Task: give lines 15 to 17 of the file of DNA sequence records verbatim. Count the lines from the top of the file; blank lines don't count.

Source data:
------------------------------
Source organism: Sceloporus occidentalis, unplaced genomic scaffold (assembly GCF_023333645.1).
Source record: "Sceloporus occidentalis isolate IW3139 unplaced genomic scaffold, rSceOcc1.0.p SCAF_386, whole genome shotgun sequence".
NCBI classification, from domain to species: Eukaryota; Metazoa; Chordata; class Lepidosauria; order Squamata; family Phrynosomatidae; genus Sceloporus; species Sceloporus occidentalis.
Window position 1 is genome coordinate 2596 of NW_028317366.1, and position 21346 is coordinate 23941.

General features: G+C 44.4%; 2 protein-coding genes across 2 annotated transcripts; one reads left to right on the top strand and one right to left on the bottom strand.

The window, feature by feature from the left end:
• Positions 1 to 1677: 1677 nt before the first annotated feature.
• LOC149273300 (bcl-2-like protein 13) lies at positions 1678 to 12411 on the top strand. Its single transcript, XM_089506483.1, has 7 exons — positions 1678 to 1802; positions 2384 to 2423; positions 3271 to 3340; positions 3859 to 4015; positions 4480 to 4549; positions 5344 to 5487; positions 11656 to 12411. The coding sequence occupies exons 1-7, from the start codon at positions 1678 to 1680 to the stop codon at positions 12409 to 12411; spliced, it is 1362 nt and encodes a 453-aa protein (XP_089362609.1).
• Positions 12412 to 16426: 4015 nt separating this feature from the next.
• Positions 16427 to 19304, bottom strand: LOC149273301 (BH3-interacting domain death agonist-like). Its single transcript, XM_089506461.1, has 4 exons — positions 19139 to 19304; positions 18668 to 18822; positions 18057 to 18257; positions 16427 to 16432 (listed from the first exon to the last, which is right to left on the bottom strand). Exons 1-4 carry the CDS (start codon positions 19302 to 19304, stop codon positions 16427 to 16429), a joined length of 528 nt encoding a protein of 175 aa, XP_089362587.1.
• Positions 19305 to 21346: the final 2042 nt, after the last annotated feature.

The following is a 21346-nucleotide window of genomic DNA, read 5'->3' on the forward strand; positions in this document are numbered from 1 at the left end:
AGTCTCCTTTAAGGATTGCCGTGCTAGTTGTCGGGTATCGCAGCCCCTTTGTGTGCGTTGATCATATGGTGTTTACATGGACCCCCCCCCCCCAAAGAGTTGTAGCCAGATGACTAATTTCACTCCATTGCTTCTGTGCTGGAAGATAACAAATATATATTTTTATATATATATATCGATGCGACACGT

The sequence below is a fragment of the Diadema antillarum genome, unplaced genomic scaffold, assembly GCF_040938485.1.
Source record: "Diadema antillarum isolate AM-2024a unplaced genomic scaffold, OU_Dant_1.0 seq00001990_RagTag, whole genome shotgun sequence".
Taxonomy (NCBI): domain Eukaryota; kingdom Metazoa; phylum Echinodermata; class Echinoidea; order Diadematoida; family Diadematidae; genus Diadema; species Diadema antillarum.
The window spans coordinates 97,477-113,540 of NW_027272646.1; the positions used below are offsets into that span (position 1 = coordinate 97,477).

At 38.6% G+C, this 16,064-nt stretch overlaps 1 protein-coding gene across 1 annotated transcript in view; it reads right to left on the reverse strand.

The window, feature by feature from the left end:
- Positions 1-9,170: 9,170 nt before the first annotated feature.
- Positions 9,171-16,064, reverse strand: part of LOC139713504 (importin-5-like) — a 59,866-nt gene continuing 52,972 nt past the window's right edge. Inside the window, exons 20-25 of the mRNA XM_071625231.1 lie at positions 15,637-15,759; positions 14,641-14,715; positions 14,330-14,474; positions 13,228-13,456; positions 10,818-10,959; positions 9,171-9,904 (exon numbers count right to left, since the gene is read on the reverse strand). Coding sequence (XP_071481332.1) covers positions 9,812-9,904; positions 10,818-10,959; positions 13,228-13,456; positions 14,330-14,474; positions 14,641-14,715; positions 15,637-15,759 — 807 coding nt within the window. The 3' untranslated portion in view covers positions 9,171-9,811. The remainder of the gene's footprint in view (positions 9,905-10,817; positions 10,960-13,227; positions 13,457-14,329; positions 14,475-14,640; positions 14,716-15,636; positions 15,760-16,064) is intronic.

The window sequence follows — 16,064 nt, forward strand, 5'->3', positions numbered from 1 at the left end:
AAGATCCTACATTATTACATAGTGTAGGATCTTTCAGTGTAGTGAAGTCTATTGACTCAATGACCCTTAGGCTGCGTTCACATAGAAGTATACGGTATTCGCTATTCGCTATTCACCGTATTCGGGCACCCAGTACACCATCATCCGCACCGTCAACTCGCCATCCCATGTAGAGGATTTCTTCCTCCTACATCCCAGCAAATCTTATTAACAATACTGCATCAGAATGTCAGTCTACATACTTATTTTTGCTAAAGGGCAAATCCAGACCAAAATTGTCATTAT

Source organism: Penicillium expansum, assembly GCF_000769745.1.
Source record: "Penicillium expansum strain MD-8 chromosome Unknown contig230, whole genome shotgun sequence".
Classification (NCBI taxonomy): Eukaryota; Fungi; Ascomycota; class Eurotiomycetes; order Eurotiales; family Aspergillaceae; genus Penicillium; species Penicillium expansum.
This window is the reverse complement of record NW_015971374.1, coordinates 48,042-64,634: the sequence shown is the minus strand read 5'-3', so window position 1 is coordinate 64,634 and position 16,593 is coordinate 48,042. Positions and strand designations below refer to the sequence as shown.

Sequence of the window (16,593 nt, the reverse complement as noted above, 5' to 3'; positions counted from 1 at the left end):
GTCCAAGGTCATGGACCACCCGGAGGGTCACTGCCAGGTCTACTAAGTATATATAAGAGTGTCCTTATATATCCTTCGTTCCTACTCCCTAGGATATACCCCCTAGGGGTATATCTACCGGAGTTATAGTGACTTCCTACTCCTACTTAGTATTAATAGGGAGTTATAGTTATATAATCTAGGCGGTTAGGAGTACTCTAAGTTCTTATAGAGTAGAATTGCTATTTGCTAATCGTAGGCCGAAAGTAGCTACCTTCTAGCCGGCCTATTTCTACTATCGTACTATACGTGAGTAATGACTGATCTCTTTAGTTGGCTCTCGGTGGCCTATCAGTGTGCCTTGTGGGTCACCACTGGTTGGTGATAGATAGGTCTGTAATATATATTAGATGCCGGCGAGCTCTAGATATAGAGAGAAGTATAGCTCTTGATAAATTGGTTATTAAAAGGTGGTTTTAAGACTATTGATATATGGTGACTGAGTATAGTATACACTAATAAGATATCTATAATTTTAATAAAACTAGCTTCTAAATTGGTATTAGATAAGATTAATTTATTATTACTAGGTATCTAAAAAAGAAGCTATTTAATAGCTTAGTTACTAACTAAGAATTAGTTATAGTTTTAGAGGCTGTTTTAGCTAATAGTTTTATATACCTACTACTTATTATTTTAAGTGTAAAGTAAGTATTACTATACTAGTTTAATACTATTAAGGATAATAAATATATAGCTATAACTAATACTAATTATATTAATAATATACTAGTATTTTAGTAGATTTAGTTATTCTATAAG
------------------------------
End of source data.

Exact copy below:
Source record: "Diadema antillarum isolate AM-2024a unplaced genomic scaffold, OU_Dant_1.0 seq00001990_RagTag, whole genome shotgun sequence".
Taxonomy (NCBI): domain Eukaryota; kingdom Metazoa; phylum Echinodermata; class Echinoidea; order Diadematoida; family Diadematidae; genus Diadema; species Diadema antillarum.
The window spans coordinates 97,477-113,540 of NW_027272646.1; the positions used below are offsets into that span (position 1 = coordinate 97,477).